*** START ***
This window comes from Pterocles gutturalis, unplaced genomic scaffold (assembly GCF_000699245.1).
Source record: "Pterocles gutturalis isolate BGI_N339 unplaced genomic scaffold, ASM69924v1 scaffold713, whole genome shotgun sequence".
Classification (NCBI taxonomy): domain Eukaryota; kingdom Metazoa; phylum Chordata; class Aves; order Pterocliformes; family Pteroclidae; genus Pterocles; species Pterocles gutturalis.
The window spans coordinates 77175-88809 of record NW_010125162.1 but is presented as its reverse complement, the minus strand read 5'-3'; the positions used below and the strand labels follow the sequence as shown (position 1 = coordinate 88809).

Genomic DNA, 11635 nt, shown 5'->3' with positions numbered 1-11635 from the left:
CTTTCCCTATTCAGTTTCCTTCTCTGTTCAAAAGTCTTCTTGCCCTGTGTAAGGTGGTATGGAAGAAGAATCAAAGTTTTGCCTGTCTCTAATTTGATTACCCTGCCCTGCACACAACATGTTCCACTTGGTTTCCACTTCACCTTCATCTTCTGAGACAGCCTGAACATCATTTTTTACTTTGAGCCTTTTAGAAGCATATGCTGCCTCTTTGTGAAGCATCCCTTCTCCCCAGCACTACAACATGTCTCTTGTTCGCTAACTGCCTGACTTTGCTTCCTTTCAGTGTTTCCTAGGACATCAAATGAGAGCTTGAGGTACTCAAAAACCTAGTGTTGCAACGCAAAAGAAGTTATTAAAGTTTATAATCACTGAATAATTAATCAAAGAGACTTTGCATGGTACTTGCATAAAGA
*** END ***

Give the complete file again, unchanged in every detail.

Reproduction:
This window comes from Pterocles gutturalis, unplaced genomic scaffold (assembly GCF_000699245.1).
Source record: "Pterocles gutturalis isolate BGI_N339 unplaced genomic scaffold, ASM69924v1 scaffold713, whole genome shotgun sequence".
Classification (NCBI taxonomy): domain Eukaryota; kingdom Metazoa; phylum Chordata; class Aves; order Pterocliformes; family Pteroclidae; genus Pterocles; species Pterocles gutturalis.
The window spans coordinates 77175-88809 of record NW_010125162.1 but is presented as its reverse complement, the minus strand read 5'-3'; the positions used below and the strand labels follow the sequence as shown (position 1 = coordinate 88809).

Genomic DNA, 11635 nt, shown 5'->3' with positions numbered 1-11635 from the left:
CTTTCCCTATTCAGTTTCCTTCTCTGTTCAAAAGTCTTCTTGCCCTGTGTAAGGTGGTATGGAAGAAGAATCAAAGTTTTGCCTGTCTCTAATTTGATTACCCTGCCCTGCACACAACATGTTCCACTTGGTTTCCACTTCACCTTCATCTTCTGAGACAGCCTGAACATCATTTTTTACTTTGAGCCTTTTAGAAGCATATGCTGCCTCTTTGTGAAGCATCCCTTCTCCCCAGCACTACAACATGTCTCTTGTTCGCTAACTGCCTGACTTTGCTTCCTTTCAGTGTTTCCTAGGACATCAAATGAGAGCTTGAGGTACTCAAAAACCTAGTGTTGCAACGCAAAAGAAGTTATTAAAGTTTATAATCACTGAATAATTAATCAAAGAGACTTTGCATGGTACTTGCATAAAGA